Suppose you have a shape consisting of two perpendicular rods (the whole shape is a rigid body) which stands upright so the plane of the rods is perpendicular to the plane of the ground, and the hypotenuse of the resulting triangle is on the ground. Each leg is a massive rod, so the forces acting on this right triangle are the normal force at each vertex (pointing upwards) and the weight of each leg (pointing downwards). Also assume the legs are rods of uniform mass, so the weight acts on the center of gravity of each leg. We wish to find the normal force on each leg. Considering net force, we can find the sum of the normal forces as the sum of the weights of each leg. We can find more information by taking torques about the point of contact between the two rods.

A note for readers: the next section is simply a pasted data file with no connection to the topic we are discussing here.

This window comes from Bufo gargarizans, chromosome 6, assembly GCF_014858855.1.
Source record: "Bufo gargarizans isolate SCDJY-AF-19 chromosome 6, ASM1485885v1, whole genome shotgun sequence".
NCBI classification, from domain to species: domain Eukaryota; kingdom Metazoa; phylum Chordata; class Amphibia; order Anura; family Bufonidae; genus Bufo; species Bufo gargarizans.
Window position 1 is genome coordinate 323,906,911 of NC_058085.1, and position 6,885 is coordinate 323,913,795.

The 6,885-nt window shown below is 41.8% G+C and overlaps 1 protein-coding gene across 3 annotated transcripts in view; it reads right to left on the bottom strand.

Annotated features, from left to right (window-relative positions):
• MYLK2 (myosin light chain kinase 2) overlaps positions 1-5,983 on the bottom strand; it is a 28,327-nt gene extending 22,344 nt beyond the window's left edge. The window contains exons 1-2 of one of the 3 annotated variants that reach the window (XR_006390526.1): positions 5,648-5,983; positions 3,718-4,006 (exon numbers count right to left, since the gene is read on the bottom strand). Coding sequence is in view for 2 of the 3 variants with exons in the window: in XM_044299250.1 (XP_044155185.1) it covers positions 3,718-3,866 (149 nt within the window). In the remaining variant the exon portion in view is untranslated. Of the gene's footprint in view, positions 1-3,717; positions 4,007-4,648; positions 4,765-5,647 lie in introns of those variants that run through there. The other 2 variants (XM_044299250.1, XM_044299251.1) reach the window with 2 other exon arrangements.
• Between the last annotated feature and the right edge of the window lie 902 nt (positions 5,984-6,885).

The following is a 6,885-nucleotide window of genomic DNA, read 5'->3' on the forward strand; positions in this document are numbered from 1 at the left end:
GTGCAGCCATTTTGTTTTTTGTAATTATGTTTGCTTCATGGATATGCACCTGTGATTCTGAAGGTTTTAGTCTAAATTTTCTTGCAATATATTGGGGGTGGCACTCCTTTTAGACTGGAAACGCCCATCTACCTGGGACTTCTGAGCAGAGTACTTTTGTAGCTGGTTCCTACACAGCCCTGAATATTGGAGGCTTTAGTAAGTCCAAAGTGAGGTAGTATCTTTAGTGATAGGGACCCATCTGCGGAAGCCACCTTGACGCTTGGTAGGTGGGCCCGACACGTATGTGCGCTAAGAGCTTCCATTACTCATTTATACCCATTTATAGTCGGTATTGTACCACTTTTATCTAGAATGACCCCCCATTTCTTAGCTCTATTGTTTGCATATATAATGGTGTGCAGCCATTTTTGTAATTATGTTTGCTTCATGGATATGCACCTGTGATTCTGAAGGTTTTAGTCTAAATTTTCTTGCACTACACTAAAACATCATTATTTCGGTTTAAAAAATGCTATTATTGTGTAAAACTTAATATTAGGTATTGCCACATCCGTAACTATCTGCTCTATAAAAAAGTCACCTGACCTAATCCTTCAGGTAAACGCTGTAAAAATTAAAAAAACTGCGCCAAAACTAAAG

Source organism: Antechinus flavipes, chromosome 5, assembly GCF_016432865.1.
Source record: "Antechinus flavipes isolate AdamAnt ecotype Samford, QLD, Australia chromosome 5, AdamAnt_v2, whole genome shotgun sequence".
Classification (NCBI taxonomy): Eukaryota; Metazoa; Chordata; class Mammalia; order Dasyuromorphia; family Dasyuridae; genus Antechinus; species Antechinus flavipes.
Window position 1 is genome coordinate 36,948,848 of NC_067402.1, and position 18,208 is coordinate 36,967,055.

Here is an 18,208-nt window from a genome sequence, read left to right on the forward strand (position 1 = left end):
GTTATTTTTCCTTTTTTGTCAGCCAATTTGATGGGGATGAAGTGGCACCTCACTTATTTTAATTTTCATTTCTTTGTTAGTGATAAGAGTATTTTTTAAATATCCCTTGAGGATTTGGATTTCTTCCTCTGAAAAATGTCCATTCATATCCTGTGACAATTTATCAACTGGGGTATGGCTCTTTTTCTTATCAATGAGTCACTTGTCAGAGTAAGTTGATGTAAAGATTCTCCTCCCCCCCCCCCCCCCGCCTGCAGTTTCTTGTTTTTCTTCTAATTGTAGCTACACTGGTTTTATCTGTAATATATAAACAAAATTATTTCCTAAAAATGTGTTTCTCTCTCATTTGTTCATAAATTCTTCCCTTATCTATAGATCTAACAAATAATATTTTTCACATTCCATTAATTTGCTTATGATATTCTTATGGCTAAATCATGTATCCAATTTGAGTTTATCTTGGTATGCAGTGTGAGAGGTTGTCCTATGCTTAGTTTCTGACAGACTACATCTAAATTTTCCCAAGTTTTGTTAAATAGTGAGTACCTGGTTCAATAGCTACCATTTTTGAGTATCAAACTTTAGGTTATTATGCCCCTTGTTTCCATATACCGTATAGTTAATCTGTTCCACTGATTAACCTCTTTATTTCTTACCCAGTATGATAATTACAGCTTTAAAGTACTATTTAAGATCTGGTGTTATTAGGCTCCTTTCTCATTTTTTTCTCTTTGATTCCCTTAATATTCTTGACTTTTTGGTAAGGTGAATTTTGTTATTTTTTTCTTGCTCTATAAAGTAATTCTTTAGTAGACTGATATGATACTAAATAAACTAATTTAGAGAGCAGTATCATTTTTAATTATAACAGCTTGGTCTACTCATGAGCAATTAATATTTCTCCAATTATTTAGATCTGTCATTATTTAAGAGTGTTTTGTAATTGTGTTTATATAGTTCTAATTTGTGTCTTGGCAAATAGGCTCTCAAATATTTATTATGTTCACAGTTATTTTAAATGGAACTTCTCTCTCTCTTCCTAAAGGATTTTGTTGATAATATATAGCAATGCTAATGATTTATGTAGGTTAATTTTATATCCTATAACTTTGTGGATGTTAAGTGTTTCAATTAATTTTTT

My question is how do we take the torque about this point? Can I simply choose one of the rods as a lever arm and say that the torques along this level arm must cancel, or must find the torques from each rod and then say those torques cancel? If the first statement is true then so is the second, but the first statement is stronger than the second so it may not be true.
Also, how would things change if the the rods were not glued together so as to form a rigid body - for example, how would it change if the rods were hinged at the point of contact so as to allow movement at this point?
I know how to solve this problem. My wording was not clear but what I intended to find out was made apparent by the below answers anyways.